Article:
An analyst suggests that despite the notion of “overwhelming support” for expropriation in the report, the ANC is unlikely to radically change the law in order to do this.
The report, which was seen by The Citizen, suggested South Africans were divided on whether section 25 of the constitution should be changed to allow for expropriation without compensation.
While the findings on that analysis demonstrated an overwhelming support for constitutional amendment and expropriation of land without compensation during public hearings, 65% of submissions made to parliament – written and oral – did not want the constitution changed.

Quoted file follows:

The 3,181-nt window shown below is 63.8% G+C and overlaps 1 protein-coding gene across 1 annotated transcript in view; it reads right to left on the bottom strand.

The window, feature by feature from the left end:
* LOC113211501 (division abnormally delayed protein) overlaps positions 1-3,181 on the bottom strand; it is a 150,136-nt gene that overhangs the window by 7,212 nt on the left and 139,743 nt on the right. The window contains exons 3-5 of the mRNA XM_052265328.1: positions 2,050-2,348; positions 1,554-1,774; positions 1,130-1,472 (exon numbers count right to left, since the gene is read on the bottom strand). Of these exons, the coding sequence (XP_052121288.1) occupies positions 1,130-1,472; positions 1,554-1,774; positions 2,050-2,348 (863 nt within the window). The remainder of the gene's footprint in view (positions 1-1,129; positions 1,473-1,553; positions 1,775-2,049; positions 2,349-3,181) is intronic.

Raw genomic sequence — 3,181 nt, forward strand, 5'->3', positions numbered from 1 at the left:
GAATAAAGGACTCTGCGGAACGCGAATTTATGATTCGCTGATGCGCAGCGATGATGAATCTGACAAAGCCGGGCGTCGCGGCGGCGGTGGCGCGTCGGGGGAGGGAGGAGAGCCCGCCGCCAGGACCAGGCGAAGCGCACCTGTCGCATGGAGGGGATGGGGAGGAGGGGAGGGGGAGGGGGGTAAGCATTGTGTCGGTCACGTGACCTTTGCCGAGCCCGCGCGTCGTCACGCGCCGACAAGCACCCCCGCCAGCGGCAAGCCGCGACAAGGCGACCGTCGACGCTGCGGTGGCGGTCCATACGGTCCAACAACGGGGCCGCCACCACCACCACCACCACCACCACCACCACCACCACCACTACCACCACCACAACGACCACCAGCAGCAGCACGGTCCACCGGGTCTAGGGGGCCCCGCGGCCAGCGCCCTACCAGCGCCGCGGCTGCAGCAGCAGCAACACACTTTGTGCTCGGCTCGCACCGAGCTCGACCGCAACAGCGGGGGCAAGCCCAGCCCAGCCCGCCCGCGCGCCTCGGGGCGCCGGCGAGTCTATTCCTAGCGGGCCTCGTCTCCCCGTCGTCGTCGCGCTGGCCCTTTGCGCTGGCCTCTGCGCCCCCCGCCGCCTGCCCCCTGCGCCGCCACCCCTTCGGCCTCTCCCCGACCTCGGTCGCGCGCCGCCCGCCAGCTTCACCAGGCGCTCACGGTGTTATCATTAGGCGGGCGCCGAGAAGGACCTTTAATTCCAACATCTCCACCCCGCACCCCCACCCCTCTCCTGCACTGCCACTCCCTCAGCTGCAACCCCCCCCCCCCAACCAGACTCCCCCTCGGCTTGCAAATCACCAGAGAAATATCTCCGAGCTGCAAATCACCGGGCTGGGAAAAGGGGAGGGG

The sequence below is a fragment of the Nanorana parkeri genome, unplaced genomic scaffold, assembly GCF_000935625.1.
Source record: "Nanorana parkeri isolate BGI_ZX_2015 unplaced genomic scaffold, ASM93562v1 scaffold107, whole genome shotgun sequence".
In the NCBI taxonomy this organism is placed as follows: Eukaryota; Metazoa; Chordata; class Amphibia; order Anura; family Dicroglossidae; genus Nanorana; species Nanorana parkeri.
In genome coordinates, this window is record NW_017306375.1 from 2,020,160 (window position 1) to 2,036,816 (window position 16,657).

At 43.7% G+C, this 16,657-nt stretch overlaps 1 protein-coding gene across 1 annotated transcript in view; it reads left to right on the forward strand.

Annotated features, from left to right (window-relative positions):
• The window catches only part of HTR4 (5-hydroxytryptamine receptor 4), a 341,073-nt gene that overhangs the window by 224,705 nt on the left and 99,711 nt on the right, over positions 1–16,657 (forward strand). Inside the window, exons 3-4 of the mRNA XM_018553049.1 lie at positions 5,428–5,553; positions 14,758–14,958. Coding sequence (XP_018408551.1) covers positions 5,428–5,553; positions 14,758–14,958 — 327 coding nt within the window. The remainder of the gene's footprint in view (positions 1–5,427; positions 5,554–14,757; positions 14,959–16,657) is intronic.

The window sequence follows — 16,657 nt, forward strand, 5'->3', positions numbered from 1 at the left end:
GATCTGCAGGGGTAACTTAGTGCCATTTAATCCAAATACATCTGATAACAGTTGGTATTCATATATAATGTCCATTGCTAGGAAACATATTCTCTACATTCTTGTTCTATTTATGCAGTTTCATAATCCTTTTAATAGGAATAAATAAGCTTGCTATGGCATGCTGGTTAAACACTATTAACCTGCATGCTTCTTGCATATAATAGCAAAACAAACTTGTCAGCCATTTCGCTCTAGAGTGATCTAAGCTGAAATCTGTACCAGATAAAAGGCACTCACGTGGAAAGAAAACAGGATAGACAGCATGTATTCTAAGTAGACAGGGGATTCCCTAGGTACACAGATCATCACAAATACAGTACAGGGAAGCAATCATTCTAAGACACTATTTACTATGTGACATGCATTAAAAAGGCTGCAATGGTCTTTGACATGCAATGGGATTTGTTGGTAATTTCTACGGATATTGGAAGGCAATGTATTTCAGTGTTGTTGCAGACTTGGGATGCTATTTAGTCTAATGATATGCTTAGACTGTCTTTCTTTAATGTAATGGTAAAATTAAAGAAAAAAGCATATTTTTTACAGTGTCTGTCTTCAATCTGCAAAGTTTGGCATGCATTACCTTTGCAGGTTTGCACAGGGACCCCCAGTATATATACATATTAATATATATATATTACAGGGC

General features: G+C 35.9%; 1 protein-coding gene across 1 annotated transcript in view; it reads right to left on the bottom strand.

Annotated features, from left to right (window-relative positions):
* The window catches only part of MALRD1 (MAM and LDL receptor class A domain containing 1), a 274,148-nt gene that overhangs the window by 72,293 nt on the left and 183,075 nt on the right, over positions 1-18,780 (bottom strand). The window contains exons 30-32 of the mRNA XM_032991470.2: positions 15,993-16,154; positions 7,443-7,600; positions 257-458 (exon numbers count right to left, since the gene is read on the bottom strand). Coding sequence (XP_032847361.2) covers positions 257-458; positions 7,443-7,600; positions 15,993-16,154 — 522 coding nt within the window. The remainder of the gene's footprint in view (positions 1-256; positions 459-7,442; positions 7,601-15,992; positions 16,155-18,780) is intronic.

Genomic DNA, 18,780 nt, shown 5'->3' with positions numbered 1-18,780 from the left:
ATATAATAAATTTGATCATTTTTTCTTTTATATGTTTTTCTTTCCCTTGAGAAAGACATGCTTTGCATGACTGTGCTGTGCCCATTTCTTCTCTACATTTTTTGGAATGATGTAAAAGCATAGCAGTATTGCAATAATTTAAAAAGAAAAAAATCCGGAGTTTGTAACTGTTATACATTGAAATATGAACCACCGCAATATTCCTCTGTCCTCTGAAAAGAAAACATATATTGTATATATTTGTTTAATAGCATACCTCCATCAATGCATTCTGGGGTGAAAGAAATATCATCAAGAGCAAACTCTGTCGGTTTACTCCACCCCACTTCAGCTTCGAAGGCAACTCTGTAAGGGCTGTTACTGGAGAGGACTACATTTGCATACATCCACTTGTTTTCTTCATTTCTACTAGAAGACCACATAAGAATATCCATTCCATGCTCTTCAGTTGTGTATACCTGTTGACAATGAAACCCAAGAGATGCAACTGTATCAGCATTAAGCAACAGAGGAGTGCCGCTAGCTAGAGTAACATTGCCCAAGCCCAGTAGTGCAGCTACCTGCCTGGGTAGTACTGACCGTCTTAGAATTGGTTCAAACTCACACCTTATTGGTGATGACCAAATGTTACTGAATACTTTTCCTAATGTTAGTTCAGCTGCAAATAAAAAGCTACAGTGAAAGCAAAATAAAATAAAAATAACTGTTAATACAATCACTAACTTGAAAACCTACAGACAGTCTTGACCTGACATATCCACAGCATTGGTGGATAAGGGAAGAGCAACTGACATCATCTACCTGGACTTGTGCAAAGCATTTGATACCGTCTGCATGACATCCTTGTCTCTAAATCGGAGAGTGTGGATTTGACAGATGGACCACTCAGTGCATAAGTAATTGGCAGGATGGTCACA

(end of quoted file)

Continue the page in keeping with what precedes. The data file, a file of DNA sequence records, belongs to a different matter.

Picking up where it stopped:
Political analyst Andre Duvenhage said although the lack of support in written and oral submissions was expected, the ANC may have been counting on the public hearings to gear opinions in their favour through their campaign trail.
“Their plan was to organise and mobilise politically to gain support for this in the public hearings. Another view is that they need this promise of expropriation to secure votes,” Duvenhage said.
“But I think [President Cyril] Ramaphosa’s ANC does not really want to change that section of the constitution and, if they [do], that change will be rather pragmatic or cosmetic in nature.”
He said this was because the party was aware of the risks to investor confidence and international support for the move.
Last month, Ramaphosa cemented the ANC’s commitment to achieving expropriation without compensation, but assured investors said this would be done in an “orderly manner”.